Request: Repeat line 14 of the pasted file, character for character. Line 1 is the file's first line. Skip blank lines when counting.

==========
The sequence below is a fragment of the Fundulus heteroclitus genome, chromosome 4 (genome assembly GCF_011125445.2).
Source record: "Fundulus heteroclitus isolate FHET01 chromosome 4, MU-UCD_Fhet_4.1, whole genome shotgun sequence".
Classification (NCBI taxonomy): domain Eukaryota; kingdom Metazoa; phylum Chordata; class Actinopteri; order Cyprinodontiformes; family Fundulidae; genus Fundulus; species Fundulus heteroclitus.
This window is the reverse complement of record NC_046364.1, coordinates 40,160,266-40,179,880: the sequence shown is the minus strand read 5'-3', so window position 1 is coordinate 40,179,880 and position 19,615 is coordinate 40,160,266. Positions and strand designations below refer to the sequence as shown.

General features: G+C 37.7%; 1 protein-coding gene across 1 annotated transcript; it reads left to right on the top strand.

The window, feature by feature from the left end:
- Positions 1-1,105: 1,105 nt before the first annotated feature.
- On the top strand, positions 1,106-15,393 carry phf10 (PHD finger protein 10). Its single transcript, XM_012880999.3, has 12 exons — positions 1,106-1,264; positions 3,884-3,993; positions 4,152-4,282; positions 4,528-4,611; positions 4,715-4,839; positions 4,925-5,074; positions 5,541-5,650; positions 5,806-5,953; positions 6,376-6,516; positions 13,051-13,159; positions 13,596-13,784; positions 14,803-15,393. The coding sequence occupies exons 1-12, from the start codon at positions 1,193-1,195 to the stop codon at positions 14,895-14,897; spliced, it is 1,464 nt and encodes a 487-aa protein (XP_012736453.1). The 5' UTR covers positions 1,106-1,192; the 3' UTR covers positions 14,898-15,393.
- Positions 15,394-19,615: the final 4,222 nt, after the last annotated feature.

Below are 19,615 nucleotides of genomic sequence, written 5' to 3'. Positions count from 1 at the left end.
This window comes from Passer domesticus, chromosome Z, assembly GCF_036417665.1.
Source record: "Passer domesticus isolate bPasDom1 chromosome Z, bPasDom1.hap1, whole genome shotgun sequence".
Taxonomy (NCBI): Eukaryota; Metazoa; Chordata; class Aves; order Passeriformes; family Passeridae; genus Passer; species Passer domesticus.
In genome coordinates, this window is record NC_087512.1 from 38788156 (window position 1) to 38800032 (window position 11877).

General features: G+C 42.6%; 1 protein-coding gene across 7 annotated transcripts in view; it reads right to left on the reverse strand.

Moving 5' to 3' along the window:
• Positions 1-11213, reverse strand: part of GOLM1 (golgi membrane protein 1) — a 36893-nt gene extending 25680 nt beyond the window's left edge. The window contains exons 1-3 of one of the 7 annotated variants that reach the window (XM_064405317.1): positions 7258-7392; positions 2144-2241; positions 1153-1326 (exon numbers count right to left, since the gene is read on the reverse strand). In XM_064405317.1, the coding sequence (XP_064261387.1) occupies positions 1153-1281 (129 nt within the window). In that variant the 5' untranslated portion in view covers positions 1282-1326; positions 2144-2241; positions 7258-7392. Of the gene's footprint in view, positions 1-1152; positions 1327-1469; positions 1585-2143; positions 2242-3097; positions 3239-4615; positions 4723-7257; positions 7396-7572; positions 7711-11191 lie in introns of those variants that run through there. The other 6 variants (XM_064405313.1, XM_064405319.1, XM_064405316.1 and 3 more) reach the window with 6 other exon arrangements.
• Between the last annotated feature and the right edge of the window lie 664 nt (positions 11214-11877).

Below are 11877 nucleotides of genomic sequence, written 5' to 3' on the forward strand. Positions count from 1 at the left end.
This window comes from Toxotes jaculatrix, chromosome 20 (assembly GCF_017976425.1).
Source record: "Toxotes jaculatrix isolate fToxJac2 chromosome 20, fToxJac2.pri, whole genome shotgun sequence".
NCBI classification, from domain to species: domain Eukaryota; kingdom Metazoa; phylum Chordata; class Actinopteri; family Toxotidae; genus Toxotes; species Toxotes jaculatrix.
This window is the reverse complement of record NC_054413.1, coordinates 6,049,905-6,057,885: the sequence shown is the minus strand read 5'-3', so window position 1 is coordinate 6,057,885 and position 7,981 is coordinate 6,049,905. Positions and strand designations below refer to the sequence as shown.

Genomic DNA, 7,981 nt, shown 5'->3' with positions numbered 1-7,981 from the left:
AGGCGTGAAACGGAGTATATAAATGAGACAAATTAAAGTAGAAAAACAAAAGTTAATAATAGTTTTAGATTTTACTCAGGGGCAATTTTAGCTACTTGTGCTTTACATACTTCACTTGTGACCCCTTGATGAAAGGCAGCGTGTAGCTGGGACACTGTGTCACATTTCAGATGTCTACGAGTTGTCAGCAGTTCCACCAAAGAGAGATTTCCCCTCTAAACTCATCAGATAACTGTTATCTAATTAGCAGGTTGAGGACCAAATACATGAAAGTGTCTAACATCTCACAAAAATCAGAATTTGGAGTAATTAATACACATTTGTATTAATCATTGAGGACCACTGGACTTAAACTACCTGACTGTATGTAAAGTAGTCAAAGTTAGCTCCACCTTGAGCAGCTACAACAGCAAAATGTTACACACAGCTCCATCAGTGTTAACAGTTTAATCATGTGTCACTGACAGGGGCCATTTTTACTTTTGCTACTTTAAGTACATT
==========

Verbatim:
In genome coordinates, this window is record NC_087512.1 from 38788156 (window position 1) to 38800032 (window position 11877).